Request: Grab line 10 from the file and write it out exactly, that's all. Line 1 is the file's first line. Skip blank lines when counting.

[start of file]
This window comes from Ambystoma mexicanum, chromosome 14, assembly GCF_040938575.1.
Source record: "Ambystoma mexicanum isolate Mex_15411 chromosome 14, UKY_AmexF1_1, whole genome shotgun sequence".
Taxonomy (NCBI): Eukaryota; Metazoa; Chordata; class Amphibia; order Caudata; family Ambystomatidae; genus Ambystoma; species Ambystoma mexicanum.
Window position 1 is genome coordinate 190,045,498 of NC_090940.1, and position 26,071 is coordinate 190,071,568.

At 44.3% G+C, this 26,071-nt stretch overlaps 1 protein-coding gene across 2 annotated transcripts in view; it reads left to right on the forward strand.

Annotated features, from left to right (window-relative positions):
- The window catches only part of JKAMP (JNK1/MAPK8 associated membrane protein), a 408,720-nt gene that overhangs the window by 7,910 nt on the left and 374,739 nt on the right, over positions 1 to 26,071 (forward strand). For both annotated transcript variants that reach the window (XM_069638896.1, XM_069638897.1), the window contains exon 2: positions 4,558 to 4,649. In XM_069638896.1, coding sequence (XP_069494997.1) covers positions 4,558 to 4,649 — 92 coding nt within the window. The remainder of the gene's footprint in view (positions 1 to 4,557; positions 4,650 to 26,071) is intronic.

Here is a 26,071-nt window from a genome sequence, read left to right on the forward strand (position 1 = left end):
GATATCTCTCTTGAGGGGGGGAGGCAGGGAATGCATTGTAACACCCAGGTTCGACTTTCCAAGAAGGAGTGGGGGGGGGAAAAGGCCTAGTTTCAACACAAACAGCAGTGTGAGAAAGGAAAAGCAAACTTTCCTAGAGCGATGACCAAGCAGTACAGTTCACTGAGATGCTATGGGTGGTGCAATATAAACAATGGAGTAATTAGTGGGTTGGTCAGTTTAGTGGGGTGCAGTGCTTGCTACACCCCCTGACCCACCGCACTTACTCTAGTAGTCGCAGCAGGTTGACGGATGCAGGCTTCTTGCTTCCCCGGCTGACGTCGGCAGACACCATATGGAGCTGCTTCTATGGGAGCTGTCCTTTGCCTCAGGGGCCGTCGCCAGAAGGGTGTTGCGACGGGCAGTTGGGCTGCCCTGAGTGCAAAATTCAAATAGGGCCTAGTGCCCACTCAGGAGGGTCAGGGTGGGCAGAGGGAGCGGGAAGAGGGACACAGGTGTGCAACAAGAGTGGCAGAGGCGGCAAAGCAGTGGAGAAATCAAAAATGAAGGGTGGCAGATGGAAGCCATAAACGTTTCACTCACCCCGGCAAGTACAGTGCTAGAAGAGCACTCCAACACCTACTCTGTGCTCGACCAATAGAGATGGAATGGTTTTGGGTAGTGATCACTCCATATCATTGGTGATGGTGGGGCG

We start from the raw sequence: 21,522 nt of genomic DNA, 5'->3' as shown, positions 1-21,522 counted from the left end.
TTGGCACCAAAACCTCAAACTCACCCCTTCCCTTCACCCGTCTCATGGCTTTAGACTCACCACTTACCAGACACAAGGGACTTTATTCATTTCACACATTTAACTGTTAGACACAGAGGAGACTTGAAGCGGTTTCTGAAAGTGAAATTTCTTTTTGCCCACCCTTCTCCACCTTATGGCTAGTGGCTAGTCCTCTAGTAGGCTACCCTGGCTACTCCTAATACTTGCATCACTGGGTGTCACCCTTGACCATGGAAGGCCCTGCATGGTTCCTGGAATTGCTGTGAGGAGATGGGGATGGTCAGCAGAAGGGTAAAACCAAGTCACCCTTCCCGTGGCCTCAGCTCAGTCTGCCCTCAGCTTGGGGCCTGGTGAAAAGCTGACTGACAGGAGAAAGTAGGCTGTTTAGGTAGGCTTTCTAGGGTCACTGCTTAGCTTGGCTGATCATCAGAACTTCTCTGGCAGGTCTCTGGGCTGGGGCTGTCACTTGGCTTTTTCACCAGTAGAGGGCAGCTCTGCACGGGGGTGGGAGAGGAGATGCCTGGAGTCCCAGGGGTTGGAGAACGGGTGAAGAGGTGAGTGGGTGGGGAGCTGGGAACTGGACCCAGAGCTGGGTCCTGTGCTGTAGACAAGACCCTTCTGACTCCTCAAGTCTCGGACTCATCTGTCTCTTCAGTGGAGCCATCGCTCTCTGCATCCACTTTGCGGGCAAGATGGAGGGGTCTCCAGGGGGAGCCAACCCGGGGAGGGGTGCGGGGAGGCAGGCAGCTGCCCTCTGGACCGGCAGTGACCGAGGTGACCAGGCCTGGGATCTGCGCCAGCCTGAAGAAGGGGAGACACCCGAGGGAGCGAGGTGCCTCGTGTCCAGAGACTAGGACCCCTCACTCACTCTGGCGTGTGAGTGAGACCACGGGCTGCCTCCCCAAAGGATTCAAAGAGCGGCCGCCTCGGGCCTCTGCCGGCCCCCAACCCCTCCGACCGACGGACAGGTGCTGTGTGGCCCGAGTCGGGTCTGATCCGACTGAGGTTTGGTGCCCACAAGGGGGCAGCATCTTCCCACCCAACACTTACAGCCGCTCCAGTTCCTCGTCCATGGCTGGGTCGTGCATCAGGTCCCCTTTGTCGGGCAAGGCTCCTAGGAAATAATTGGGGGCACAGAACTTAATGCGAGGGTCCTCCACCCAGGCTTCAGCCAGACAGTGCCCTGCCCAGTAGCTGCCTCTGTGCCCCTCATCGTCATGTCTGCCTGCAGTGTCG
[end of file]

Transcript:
We start from the raw sequence: 21,522 nt of genomic DNA, 5'->3' as shown, positions 1-21,522 counted from the left end.